When faced with a possible ailment, do you ever scour the internet for a diagnosis before referring to your doctor? And by that point, your symptoms have snowballed into a full blown self-diagnosis of cancer that not even your doctor can treat? If so, you might be a cyberchondriac…
All of the 2013 Nobel prizes have been announced! This year’s prizes went to people doing amazing work, but not everyone can be a winner. Trace looks at who won, who was snubbed, and which deserving scientists from the past never took home a medal.
Alzheimer’s researchers have announced two major breakthroughs in the past week. The first, via the University of Florida, is a test which uses the smell of peanut butter to detect the early signs of the disease — a cheap and simple idea which could help thousands of people. The second is from the University of Leicester, where scientists have discovered a chemical which, in mice, completely stops degeneration of brain tissue.
Scientific American editor Mark Fischetti explains how the leaves of deciduous trees perform their annual chameleon act, changing from various shades of green to hues of bronze, orange and brilliant red.
Heart racing, palms sweating, labored breathing? No, you’re not having a heart attack — it’s stage fright! If speaking in public makes you feel like you’re fighting for your life, you’re not alone. But the better you understand your body’s reaction, the more likely you are to overcome it. Mikael Cho advises how to trick your brain and steal the show.
It’s the go-to website for information on just about anything. But is the info on Wikipedia worth it’s weight in megabytes? Trace has the answer and tells us about a new plan to up the accuracy of some of its most popular pages.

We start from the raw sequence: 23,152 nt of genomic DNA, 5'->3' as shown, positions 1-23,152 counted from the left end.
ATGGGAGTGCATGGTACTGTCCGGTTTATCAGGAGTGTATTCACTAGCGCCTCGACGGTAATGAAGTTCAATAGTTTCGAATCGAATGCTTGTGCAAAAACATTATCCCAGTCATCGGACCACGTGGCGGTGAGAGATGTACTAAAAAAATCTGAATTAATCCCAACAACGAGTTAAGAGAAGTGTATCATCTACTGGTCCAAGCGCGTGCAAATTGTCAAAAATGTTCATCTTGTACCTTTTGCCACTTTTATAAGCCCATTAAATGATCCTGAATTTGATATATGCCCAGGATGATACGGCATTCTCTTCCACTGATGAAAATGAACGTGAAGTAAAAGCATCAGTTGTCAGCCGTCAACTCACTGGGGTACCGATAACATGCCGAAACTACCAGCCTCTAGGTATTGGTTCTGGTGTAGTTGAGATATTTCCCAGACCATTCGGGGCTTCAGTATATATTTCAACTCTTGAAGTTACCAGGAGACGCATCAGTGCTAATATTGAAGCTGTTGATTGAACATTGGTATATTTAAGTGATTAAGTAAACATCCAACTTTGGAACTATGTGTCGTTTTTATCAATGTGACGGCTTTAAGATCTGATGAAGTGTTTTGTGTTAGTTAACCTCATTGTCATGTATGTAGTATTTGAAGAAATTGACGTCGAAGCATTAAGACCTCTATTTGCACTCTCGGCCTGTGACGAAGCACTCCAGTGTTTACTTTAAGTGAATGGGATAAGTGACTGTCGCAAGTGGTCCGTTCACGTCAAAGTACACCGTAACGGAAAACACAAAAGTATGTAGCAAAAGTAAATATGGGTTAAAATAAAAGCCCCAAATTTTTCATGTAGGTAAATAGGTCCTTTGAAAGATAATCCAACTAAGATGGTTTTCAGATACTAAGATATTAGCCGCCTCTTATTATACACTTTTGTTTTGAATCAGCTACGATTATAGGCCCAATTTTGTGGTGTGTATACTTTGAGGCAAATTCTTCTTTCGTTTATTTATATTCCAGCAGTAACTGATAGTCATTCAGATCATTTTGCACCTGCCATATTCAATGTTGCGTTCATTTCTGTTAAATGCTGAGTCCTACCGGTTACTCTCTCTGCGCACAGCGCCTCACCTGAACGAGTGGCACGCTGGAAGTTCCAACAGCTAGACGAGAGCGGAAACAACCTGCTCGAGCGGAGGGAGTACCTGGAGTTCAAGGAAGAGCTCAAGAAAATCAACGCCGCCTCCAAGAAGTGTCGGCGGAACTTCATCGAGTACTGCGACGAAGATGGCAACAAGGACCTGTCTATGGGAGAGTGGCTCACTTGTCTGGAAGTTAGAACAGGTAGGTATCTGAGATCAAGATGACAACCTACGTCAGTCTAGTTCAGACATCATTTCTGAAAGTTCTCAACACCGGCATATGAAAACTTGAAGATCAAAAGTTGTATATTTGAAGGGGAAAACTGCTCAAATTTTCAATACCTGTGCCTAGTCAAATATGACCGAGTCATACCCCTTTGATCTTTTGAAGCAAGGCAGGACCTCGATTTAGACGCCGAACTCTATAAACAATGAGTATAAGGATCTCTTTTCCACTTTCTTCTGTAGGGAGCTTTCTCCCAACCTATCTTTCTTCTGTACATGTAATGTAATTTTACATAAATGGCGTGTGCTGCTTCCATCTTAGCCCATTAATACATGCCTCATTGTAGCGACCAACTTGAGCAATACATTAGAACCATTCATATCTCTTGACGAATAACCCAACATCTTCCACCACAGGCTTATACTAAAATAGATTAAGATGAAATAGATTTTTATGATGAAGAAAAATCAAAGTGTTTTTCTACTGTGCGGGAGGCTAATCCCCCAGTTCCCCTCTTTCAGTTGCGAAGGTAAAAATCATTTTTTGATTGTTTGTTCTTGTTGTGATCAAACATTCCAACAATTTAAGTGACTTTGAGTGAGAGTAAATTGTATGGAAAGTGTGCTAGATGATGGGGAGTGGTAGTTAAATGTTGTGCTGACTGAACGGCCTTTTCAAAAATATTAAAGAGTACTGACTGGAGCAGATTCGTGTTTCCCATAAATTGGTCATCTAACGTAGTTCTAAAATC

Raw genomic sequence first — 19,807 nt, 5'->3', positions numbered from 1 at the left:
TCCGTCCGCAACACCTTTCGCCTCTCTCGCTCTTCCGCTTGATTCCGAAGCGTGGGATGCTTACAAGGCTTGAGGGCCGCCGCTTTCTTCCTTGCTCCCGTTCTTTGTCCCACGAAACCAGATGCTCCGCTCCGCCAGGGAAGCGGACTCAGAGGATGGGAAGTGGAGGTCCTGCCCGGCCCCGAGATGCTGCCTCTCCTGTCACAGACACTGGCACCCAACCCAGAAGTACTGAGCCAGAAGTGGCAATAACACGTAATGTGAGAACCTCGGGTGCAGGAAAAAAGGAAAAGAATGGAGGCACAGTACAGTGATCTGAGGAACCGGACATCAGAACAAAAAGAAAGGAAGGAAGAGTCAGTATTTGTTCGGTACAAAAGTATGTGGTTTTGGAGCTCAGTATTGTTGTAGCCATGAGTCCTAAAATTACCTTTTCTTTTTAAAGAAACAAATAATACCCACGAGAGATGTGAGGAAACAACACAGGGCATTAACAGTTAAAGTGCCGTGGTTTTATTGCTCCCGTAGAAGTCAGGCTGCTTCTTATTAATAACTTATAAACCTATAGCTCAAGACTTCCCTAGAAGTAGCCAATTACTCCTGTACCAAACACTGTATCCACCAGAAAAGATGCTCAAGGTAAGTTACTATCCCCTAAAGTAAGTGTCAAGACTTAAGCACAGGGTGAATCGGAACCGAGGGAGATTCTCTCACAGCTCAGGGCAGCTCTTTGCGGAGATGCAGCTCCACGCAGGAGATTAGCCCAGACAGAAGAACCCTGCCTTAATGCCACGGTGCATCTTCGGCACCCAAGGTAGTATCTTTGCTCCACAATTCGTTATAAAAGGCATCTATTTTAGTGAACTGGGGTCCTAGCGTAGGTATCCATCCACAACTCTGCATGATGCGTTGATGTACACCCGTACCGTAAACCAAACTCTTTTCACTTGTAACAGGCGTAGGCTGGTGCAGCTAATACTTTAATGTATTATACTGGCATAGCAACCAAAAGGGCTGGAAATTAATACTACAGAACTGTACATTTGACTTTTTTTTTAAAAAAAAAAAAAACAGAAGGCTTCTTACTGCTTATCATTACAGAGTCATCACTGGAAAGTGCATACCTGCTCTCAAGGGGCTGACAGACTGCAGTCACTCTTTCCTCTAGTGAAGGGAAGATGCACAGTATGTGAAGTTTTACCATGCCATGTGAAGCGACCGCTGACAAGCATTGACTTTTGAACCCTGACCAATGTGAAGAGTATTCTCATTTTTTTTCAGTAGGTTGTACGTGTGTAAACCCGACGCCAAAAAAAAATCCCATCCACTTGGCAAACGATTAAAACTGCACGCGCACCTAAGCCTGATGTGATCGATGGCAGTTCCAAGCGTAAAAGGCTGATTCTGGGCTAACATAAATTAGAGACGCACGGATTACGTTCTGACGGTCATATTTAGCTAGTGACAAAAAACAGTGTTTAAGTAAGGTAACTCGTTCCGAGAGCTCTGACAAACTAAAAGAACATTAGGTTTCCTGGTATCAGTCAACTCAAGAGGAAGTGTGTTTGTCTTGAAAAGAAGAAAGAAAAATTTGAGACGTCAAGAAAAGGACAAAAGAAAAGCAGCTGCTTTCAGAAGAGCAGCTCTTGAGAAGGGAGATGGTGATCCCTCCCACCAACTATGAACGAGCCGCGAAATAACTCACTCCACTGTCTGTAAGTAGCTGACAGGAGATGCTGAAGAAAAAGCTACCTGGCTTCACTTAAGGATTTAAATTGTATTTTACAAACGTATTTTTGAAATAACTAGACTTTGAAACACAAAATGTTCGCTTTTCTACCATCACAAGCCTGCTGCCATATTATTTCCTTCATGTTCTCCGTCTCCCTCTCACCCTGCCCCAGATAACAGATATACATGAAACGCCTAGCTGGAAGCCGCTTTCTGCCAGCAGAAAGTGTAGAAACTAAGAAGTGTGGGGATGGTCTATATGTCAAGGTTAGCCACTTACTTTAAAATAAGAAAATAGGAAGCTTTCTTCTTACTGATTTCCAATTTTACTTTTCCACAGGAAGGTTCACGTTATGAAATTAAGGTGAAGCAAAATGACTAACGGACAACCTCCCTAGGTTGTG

Salt dissolves in water; oil does not. But why? You can think of that glass of water as a big, bumpin’ dance party where the water molecules are always switching dance partners — and they’d much rather dance with a salt ion. John Pollard explains how two chemistry principles, energetics and entropy, rule the dance floor.
For the past 800,000 years, there has always been ice in the Arctic Ocean. But now climate change is causing this ice to melt at an unprecedented rate, with some people predicting that the region’s waters could be completely ice-free as early as 2016. And as the ice melts, energy companies are moving in to try and drill for some of the world’s last untapped oil and gas reserves — the very fossil fuels that caused the ice to melt in the first place.
By any and all measures, Einstein was a genius. But what made him so different from any other person? Turns out his brain was wired in a very different way! Anthony takes a look inside to show you the ways in which Einstein’s brain was both different and similar to yours.
Magnetism seems like a pretty magical phenomenon. Rocks that attract or repel each other at a distance – that’s really cool – and electric current in a wire interacts in the same way. What’s even more amazing is how it works.
Ever wonder how ballet dancers can spin and spin and spin, but never seem to get dizzy? Neuroplasticity, that’s how! Anthony explains how it works, and how you can use your brain in the same way.
You’ve probably heard people say that they were so angry that they saw red. Or maybe you’ve noticed that the sleekest, curviest sports cars are usually scarlet-colored. So why would this one color come to represent such a wide-ranging duality, everything from eroticism and courage to and anger and brutality? And do bulls really respond to the color red.
A good night’s sleep might do more for you than just clear your head, it help you to be a stronger, less fearful person! Guest host Annie Gaus explains how the process works.
A team from Rice University have successfully created carbyne, a form of carbon bond that resembles diamond, but is 40 times stronger. The material was first theorised in the 1960s, but until now no-one has successfully created it, with some scientists even predicting it would be impossible to synthesise in ‘real world’ conditions. The team from Rice managed to create, and stabilise, the material at room temperature. It’s thought it could have uses in micro-mechanics and incredibly strong, light-weight fabrics.
It’s one of the more popular myths out there: We only use 10% of our brain’s power. Watch as Anthony finally puts this myth to rest.